2

Can anyone explain to me why GetInterfaces() in the below code returns an interface type that has FullName = null?

public class Program
{
    static void Main(string[] args)
    {
        Type[] interfaces = typeof (Data<>).GetInterfaces();
        foreach (Type @interface in interfaces)
        {
            Console.WriteLine("Name='{0}' FullName='{1}'", @interface.Name, @interface.FullName ?? "null");
        }
    }
}

public class Data<T> : IData<T>
{
    public T Content { get; set; }
}

public interface IData<T>
{
    T Content { get; set; }
}

The output of the program is:

Name=IData`1' FullName='null'

I kind of expected:

Name=IData`1'
FullName='ConsoleApplication2.IData`1'

Please enlighten me :)

7

https://docs.microsoft.com/archive/blogs/haibo_luo/type-fullname-returns-null-when

Update: Microsoft documentation is improved:

https://msdn.microsoft.com/en-us/library/system.type.fullname.aspx

Type.FullName is null if the current instance represents a generic type parameter, an array type, pointer type, or byref type based on a type parameter, or a generic type that is not a generic type definition but contains unresolved type parameters.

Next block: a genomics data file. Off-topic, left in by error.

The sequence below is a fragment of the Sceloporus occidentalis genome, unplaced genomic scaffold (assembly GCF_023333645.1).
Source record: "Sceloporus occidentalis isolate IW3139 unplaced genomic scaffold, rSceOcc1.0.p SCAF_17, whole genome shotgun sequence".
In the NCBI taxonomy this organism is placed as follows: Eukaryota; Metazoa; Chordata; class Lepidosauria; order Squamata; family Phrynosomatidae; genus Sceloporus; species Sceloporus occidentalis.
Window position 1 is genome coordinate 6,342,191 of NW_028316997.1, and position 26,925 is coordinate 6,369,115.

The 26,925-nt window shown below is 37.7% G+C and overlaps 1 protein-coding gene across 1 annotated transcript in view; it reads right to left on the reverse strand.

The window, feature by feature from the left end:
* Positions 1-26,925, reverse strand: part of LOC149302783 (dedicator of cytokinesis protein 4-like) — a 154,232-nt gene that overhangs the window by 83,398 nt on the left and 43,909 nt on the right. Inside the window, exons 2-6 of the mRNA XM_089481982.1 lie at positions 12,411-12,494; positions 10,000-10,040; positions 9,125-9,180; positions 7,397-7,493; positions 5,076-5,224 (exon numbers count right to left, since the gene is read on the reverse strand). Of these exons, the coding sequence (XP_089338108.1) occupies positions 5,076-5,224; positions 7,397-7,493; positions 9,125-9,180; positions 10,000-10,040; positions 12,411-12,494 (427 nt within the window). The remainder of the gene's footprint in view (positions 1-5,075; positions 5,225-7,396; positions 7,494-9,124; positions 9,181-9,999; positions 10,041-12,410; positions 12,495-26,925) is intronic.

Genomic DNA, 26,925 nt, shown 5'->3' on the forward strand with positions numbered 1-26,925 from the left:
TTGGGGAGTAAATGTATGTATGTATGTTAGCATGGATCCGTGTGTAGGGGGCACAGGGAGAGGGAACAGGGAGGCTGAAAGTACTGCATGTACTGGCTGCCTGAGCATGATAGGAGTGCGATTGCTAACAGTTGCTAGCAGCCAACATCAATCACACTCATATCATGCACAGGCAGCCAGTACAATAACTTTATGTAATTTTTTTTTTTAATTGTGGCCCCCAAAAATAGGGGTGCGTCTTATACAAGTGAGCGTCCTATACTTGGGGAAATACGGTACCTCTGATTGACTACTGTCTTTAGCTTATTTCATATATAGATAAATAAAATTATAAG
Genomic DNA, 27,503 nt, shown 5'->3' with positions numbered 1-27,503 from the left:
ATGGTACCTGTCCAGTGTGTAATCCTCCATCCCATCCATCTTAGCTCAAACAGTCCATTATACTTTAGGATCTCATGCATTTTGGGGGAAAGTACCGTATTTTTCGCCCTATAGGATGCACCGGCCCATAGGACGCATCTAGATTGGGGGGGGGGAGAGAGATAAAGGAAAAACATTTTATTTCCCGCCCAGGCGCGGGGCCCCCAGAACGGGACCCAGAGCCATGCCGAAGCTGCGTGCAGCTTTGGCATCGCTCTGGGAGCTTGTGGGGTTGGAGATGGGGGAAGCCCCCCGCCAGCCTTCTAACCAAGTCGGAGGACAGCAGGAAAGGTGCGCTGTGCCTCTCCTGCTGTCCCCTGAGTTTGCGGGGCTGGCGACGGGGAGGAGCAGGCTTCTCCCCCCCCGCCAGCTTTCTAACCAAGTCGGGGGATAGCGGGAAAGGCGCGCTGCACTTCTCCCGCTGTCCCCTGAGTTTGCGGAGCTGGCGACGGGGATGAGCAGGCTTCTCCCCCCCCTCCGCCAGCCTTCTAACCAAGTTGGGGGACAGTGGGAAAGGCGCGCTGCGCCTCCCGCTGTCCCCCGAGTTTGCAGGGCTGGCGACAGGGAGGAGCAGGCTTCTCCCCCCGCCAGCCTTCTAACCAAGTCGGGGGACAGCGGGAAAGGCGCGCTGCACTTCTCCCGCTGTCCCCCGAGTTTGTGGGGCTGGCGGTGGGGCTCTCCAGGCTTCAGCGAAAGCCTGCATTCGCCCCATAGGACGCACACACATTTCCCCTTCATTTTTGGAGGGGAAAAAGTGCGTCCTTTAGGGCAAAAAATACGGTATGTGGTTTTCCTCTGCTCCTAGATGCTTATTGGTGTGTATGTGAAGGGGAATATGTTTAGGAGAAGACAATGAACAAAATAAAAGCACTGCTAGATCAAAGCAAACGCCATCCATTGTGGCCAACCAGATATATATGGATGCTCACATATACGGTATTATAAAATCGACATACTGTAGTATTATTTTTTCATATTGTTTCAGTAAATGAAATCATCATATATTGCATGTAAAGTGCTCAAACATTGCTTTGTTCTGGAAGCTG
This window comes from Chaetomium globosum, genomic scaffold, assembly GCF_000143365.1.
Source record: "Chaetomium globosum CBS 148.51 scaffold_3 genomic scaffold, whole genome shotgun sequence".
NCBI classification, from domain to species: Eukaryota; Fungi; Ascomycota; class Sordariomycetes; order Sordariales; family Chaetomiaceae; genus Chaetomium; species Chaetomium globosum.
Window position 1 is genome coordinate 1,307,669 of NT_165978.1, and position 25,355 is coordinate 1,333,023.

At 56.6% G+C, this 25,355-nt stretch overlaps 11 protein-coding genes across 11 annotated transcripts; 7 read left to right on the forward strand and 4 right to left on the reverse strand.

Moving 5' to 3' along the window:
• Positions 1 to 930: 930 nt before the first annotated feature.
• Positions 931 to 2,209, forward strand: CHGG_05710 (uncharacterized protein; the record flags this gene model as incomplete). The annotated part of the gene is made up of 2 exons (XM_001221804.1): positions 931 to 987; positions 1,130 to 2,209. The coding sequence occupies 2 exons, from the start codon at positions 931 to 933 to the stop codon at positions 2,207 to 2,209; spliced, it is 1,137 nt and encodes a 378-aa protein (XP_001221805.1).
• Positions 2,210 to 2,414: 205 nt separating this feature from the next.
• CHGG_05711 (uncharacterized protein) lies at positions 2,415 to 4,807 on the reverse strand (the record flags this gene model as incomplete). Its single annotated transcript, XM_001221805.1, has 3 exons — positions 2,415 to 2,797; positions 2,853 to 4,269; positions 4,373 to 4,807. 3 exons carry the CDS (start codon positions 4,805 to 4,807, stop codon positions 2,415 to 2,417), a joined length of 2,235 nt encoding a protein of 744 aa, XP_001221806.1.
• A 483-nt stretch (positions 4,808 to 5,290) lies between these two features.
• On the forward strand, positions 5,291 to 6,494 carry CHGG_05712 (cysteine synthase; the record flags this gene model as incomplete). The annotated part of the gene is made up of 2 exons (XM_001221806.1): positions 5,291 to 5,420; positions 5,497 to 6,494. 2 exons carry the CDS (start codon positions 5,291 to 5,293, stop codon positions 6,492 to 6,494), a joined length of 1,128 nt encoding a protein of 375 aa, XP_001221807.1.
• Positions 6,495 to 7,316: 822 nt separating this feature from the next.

Here is an example of a situation where Type.FullName is null, boiled down from the documentation:

    [Fact]
    public void FullNameOfUnresolvedGenericArgumentIsNull()
    {
        Type openGenericType = typeof(Nullable<>);
        Type typeOfUnresolvedGenericArgument = openGenericType.GetGenericArguments()[0];

        Assert.Null(typeOfUnresolvedGenericArgument.FullName);
    }
2
  • 1
    Straight links to external sites might provide the answer, but there is inherent risk in providing a link from SO. What happens if the link becomes invalid, 404, gets edited etc. The answer to the question is lost. It would be very beneficial to provide an explanation in the answer with a link to support the answer is helpful. This follows the general SO guidelines. – Hooligancat Jun 16 '17 at 10:43
  • 1
    @Hooligancat i added a small quote from the documentation plus and example. – Lars Udengaard Aug 1 '17 at 10:01
0

You can create an extension method to fix the type reference:

public static Type FixTypeReference(this Type type)
{
    if (type.FullName != null)
        return type;

    string typeQualifiedName = type.DeclaringType != null
        ? type.DeclaringType.FullName + "+" + type.Name + ", " + type.Assembly.FullName
        : type.Namespace + "." + type.Name + ", " + type.Assembly.FullName;

    return Type.GetType(typeQualifiedName, true);
}

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